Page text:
For Work/Travail/Arebid, De Keersmaeker reworked a previous piece she had performed at MoMA into a nine-hour cycle; each hour showcased different choreography, dancers, and musicians. When I arrived, at the beginning of the day’s performance, musicians on piano, flute, and variety of string instruments began playing minimal and chaotic music that would go on to shift in tone and sound along with the dance. Soon, one and then another dancer (seven in total) entered the performance space — by which I mean the small atrium area surrounded entirely by museumgoers who were sitting in a giant and messy circle. (When I say “messy” I do mean it — two couples sat within the circle and remained there.) The dancers wore similar clothing: khakis and, for the most part, T-shirts and sneakers. They matched enough but not entirely, which gave them cohesion without uniformity. They did not wear leotards and tights or obvious costumes, and they stood among the crowd of viewers; when it was time for them to dance, they entered the circle. The result of this was that they blended into the audience. The dancers were not lifted above the status of the viewers or of each other — there were no signifiers to help the audience ascertain who was better known or a so-called “principal.” Even as they moved differently, the dancers became lost in the crowd.
The hour of dancing I viewed was constructed of what appeared as a series of broken parts. The performers stood with arms drooping, faces dropped, and then moved, slowly. They ran and they fell, they walked and they jumped — always intentionally, while at the same time giving a sense of spontaneity. In this way, the dancers appeared as part of a larger, loose system, recalling the way bits and pieces of a machine work together but remain separate. The performers were both precise and athletic: at times they raced in circles or tumbled on the floor, but always remaining cognizant of the piano, the musicians, one another, and, of course, the audience. At a certain point, the piano was pushed across the room, along with the musicians, and as a result, the viewers who had been sitting or standing near it were forced to get up and move. In this way and others, we viewers were made aware of our own bodies and the space they take up. And by having to move, we became part of the performance.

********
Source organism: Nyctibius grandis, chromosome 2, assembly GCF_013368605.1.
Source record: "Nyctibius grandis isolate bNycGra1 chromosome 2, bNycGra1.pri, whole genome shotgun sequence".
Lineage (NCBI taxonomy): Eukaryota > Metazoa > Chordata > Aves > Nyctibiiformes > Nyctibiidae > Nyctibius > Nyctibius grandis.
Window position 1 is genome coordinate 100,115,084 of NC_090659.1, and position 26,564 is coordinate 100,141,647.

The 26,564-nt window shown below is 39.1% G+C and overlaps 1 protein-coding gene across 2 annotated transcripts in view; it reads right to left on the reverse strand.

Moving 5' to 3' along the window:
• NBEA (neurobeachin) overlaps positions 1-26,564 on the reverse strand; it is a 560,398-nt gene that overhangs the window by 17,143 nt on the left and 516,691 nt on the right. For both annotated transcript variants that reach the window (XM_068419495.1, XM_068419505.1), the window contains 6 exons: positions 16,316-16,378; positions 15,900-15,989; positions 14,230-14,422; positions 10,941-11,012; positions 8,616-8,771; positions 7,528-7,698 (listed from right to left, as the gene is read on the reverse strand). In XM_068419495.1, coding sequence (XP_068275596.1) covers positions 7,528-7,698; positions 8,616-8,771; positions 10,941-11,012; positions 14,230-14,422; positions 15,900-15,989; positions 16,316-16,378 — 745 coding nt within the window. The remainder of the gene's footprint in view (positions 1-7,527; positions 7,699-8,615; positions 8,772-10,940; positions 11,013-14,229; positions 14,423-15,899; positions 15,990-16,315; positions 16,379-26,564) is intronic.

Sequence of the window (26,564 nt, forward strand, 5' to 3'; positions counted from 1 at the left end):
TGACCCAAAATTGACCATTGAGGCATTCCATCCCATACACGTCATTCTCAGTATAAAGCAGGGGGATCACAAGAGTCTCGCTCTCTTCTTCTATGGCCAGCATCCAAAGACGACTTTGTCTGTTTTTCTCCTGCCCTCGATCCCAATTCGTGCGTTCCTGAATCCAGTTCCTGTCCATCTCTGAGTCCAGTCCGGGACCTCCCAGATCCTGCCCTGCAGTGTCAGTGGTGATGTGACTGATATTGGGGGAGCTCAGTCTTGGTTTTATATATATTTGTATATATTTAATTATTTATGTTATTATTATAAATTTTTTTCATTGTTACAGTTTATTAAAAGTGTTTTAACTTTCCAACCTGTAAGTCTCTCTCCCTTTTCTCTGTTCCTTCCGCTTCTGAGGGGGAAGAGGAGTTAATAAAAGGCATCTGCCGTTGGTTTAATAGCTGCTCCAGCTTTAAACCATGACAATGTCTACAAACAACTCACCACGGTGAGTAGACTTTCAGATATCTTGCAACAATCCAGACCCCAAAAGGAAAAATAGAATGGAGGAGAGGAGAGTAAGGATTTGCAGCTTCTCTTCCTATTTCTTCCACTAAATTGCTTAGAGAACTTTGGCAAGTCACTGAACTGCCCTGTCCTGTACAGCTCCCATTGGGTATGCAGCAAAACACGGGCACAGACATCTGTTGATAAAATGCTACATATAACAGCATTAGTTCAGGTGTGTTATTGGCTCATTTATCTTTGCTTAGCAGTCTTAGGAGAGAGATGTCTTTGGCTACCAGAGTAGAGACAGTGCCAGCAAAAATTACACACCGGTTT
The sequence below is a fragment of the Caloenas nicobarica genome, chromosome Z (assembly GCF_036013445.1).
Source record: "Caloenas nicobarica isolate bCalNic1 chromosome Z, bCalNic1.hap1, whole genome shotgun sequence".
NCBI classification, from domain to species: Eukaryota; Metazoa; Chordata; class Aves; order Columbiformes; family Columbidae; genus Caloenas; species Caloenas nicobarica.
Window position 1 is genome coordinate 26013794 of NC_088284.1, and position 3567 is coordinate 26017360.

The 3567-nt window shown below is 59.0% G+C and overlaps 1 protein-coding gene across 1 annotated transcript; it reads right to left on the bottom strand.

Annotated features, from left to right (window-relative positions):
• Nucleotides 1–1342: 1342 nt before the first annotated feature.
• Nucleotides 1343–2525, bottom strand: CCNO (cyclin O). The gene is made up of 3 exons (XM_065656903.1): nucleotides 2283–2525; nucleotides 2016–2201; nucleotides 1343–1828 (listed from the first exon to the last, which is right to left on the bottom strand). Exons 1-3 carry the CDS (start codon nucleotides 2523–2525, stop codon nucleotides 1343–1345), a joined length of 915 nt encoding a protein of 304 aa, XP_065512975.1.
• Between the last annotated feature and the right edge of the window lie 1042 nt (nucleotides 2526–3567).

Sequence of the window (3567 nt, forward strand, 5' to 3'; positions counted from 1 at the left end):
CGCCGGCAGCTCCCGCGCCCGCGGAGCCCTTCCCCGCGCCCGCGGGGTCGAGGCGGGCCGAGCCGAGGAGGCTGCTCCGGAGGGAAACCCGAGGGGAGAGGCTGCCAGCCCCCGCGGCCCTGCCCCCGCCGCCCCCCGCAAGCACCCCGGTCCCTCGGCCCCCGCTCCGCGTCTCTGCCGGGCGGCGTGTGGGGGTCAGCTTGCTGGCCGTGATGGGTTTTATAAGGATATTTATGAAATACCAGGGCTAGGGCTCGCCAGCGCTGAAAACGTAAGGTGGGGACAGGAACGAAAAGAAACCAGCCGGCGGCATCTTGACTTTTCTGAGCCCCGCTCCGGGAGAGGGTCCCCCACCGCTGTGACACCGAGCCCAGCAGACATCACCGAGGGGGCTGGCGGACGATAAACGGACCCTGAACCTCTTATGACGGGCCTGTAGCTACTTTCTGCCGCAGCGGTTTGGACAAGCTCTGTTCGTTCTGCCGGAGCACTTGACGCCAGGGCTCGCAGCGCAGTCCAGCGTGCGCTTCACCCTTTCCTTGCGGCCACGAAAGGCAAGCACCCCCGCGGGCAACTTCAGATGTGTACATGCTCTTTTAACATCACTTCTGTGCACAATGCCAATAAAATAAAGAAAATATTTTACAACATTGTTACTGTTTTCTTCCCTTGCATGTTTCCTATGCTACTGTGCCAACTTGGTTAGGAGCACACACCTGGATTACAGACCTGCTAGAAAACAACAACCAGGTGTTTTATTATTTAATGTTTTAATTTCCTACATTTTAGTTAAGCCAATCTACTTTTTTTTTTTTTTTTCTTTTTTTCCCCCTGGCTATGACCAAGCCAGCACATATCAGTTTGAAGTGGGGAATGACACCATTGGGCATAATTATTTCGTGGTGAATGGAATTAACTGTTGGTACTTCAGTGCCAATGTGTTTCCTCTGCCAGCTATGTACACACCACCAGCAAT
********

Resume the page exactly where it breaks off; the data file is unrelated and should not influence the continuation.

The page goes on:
The circular movement of the dance and the area in which it was performed overlapped with a series of circular lines drawn on the floor in chalk. Before the performance, several of the dancers had arrived and, by using florescent pieces of string hung on the museum wall, measured areas of the floor and marked the lines on it. The diagrams were reminiscent of De Keersmaeker’s previous performance at MoMA in 2011, Fase, Four Movements to the Music of Steve Reich; both works respond to circles drawn in chalk on the floor. I have written elsewhere of how De Keersmaeker’s circles and chalk lines are reminiscent of the French “outsider thinker,” social worker, philosopher, psychiatrist, and writer Fernand Deligny’s mapping of the movements and gestures of autistic children. Deligny, who worked primarily with autistic children and created a series of camps for them, saw what he called “wander lines” as a means for the children to draw their movements and gestures and, in doing so, create a kind of language. In this way Deligny was not asking them to conform to his tongue or anyone else’s; instead, he attempted to see and metaphorically “hear” them speak their own language. Which brings us back to the rhizome, which is non-linear, non-hierarchal, and insists that we not conform to any model. Similarly, De Keersmaeker — by equalizing her dancers, integrating non-dancers into the performance itself, and constructing a whole of broken parts (dancers race and fall, drop and stand) — makes Work/Travail/Arebid into an enactment of something like the rhizome. It is a kind of communal performance in which everyone is welcome, where no one is better than anyone else.
Anne Teresa De Keersmaeker: Work/Travail/Arebid took place at the Museum of Modern Art (11 W 53rd Street, Midtown, Manhattan) on March 29–April 2.